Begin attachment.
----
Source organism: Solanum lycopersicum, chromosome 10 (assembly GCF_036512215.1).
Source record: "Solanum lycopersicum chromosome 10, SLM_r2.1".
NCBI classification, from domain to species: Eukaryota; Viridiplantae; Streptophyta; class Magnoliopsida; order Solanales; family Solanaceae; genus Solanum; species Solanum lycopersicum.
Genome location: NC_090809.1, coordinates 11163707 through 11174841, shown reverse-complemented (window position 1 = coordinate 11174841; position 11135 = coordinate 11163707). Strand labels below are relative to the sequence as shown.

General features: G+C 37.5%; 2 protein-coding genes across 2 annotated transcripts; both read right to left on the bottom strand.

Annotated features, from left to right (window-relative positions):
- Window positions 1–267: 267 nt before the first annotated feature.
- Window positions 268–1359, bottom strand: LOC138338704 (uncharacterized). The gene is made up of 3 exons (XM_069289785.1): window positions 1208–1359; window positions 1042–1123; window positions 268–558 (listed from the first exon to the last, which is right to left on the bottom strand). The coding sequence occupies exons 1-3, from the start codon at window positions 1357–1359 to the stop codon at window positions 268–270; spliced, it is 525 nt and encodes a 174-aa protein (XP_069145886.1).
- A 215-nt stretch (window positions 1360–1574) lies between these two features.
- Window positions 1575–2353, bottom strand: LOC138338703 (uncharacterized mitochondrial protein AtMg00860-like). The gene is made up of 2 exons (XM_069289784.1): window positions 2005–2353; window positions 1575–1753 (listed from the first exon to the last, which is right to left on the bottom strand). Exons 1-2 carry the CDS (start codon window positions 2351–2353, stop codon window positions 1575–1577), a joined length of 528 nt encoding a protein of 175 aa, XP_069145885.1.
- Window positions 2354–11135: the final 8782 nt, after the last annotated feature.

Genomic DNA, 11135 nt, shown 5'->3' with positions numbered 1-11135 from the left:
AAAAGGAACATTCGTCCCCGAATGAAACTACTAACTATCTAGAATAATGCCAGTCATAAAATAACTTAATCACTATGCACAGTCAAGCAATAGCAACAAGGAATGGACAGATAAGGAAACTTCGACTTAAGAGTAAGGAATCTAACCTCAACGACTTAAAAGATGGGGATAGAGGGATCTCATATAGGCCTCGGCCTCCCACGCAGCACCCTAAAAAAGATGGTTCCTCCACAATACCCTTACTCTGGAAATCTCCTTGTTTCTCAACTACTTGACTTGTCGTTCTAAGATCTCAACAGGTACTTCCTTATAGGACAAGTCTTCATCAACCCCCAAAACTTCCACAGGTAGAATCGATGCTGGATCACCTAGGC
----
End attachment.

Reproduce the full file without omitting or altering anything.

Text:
Source organism: Solanum lycopersicum, chromosome 10 (assembly GCF_036512215.1).
Source record: "Solanum lycopersicum chromosome 10, SLM_r2.1".
NCBI classification, from domain to species: Eukaryota; Viridiplantae; Streptophyta; class Magnoliopsida; order Solanales; family Solanaceae; genus Solanum; species Solanum lycopersicum.
Genome location: NC_090809.1, coordinates 11163707 through 11174841, shown reverse-complemented (window position 1 = coordinate 11174841; position 11135 = coordinate 11163707). Strand labels below are relative to the sequence as shown.

General features: G+C 37.5%; 2 protein-coding genes across 2 annotated transcripts; both read right to left on the bottom strand.

Annotated features, from left to right (window-relative positions):
- Window positions 1–267: 267 nt before the first annotated feature.
- Window positions 268–1359, bottom strand: LOC138338704 (uncharacterized). The gene is made up of 3 exons (XM_069289785.1): window positions 1208–1359; window positions 1042–1123; window positions 268–558 (listed from the first exon to the last, which is right to left on the bottom strand). The coding sequence occupies exons 1-3, from the start codon at window positions 1357–1359 to the stop codon at window positions 268–270; spliced, it is 525 nt and encodes a 174-aa protein (XP_069145886.1).
- A 215-nt stretch (window positions 1360–1574) lies between these two features.
- Window positions 1575–2353, bottom strand: LOC138338703 (uncharacterized mitochondrial protein AtMg00860-like). The gene is made up of 2 exons (XM_069289784.1): window positions 2005–2353; window positions 1575–1753 (listed from the first exon to the last, which is right to left on the bottom strand). Exons 1-2 carry the CDS (start codon window positions 2351–2353, stop codon window positions 1575–1577), a joined length of 528 nt encoding a protein of 175 aa, XP_069145885.1.
- Window positions 2354–11135: the final 8782 nt, after the last annotated feature.

Genomic DNA, 11135 nt, shown 5'->3' with positions numbered 1-11135 from the left:
AAAAGGAACATTCGTCCCCGAATGAAACTACTAACTATCTAGAATAATGCCAGTCATAAAATAACTTAATCACTATGCACAGTCAAGCAATAGCAACAAGGAATGGACAGATAAGGAAACTTCGACTTAAGAGTAAGGAATCTAACCTCAACGACTTAAAAGATGGGGATAGAGGGATCTCATATAGGCCTCGGCCTCCCACGCAGCACCCTAAAAAAGATGGTTCCTCCACAATACCCTTACTCTGGAAATCTCCTTGTTTCTCAACTACTTGACTTGTCGTTCTAAGATCTCAACAGGTACTTCCTTATAGGACAAGTCTTCATCAACCCCCAAAACTTCCACAGGTAGAATCGATGCTGGATCACCTAGGC